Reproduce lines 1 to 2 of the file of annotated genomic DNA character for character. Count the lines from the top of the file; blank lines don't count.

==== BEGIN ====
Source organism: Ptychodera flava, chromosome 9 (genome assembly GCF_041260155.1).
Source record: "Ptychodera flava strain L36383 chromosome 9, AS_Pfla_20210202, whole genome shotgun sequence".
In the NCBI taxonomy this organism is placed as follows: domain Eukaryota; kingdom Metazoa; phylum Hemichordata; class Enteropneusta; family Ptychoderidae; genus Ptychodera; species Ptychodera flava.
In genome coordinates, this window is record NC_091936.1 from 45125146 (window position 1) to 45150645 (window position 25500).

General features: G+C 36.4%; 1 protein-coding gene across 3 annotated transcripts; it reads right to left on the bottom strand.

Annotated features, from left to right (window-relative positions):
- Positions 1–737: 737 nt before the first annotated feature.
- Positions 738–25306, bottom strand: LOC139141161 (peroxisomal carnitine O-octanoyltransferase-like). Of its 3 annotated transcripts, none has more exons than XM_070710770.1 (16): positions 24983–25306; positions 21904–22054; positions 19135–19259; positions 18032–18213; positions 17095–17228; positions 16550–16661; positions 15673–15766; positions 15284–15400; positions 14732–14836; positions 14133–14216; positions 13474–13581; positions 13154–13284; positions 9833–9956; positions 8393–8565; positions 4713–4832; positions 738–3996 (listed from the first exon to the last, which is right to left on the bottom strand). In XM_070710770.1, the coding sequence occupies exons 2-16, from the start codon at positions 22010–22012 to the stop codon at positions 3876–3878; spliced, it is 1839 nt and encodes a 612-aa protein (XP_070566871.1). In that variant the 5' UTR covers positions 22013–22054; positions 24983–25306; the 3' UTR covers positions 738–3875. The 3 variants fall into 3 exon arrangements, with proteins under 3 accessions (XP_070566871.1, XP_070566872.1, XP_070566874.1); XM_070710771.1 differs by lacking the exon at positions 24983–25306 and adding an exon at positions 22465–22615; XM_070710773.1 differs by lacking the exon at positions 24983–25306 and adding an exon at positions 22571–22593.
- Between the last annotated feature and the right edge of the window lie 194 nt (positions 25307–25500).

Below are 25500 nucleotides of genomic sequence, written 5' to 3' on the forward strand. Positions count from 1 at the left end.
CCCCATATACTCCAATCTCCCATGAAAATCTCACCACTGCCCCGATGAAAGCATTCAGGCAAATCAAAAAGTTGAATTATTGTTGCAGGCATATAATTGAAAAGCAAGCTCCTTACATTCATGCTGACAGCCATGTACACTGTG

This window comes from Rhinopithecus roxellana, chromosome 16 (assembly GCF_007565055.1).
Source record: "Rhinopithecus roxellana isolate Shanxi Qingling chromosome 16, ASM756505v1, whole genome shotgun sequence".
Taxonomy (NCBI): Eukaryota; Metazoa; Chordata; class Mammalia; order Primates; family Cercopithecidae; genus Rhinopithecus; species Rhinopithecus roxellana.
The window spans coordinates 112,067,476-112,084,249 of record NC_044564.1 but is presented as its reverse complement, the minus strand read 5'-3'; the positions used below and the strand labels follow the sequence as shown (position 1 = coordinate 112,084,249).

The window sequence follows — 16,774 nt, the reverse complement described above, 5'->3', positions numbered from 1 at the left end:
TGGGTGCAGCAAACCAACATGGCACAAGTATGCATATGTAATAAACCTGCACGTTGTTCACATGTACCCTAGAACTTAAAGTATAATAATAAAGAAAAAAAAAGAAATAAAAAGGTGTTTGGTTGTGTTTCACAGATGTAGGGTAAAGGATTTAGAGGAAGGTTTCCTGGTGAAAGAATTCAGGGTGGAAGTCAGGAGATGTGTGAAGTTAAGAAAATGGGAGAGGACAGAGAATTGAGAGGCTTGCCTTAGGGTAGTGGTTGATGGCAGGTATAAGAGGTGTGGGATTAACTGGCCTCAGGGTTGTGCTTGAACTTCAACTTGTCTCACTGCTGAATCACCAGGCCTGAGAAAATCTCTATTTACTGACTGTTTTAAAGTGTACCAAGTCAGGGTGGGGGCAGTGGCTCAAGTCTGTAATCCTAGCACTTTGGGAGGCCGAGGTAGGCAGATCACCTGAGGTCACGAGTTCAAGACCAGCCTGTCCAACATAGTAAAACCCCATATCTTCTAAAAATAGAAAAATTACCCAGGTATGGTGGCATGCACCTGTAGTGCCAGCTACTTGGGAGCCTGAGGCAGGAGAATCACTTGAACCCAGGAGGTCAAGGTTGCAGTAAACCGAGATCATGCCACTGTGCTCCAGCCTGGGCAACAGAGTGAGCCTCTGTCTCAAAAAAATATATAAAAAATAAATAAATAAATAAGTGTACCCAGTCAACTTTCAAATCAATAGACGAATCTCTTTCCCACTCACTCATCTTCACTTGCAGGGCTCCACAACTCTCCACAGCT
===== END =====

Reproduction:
Source organism: Ptychodera flava, chromosome 9 (genome assembly GCF_041260155.1).
Source record: "Ptychodera flava strain L36383 chromosome 9, AS_Pfla_20210202, whole genome shotgun sequence".